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For Multiple Heart Blockages, Bypass Surgery or Stents?

Study Compares Pain, Quality of Life After Drug-Coated Stents or Coronary Artery Bypass Surgery

Study Details

Before any procedure was performed, an interventional cardiologist and a cardiac surgeon consulted together on each case. If there was mutual agreement that the blocked vessels might be effectively opened using either procedure, the patient was cleared to enter the study.

Before patients were assigned to one procedure or the other, doctors asked patients questions about how often and how strongly they’d been feeling angina, or chest pain, their physical limitations and general quality of life. Based upon the answers, patients were scored on a scale of 1 to 100, with higher scores indicating fewer symptoms and better health status.

Those questions were asked again one month, six months, and 12 months after their procedures.

A disease severity score was also determined at study entry for each patient. This score is dependent upon the degree and extent of blockages as demonstrated on the initial angiogram, with higher scores indicating more complex disease. For subsequent analysis purposes, the patients in the study were divided into three subgroups depending upon their disease severity scores (0 to 22, 23 to 32, and 33 to 83).

In all, 903 patients received stents, while 897 had bypass surgery. In both cases, doctors tried to open all the arteries that were at least 50% blocked.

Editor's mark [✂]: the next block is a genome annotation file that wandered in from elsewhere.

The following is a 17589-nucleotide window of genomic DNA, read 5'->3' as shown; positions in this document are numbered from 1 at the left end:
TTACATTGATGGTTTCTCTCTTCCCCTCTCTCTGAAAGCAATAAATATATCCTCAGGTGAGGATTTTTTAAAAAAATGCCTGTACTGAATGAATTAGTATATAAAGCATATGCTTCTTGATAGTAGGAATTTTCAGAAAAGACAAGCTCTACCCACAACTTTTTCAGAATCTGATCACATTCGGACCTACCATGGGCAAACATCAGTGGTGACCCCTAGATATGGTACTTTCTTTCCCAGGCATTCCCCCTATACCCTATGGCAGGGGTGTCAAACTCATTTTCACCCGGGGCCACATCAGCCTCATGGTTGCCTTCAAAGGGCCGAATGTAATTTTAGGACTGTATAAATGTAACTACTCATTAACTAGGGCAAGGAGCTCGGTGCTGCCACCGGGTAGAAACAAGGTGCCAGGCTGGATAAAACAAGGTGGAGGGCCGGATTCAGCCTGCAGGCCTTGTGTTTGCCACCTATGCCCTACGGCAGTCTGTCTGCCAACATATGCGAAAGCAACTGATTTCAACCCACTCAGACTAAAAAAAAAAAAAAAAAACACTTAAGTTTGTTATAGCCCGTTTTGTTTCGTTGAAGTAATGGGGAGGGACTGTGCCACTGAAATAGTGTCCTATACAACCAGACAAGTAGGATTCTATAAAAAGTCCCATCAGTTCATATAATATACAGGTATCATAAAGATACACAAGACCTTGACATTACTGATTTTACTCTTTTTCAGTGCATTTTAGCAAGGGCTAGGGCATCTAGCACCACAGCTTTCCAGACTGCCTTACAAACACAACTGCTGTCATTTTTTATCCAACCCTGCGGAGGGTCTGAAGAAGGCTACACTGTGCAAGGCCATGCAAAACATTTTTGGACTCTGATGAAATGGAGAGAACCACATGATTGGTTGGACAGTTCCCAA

In the first phase of the study, which was published in 2009, researchers looked primarily at the risk of having a major event, like a heart attack, stroke, or having to reopen an artery that had clogged a second time. After one year, there were about 5% fewer total events in the bypass group compared to the stent group, 12.4% compared to 17.8% respectively.

More patients needed to have clogged arteries reopened in the PCI group than in the CABG group, 13.9% vs. 5.9%, respectively.

After one year, the rate of heart attack or death was similar between the two groups, while stroke was more likely to occur in the bypass group (2.2%) compared to the stent group (0.6%).

Looking at Quality of Life

When researchers looked at angina and quality of life in study participants, overall, both groups fared well. In fact, slightly more than half of people in both groups reported substantial improvement in angina as early as one month after their procedures.

But when investigators looked at those measures across various time points, and in people with more and less severe disease, differences emerged.

As was expected, people who got stents generally felt better faster, compared to the group that had bypass surgery, probably because there was less healing time required after the less invasive procedure.

But by six and 12 months after their procedures, both groups reported nearly equal improvements in physical functioning, pain, vitality, and social and mental health.

And after six months, researchers say people that went into the study with daily or weekly chest pain experienced greater relief after CABG than did those who got PCI.

“Angina relief at six months and a year was better with bypass surgery, though the difference was small,” says Cohen. “But there were clear differences in the early quality of life on a wide range of dimensions that clearly favored PCI, but those benefits were transient,” he says.

The study was sponsored by Boston Scientific, which produces paclitaxel-coated stents.


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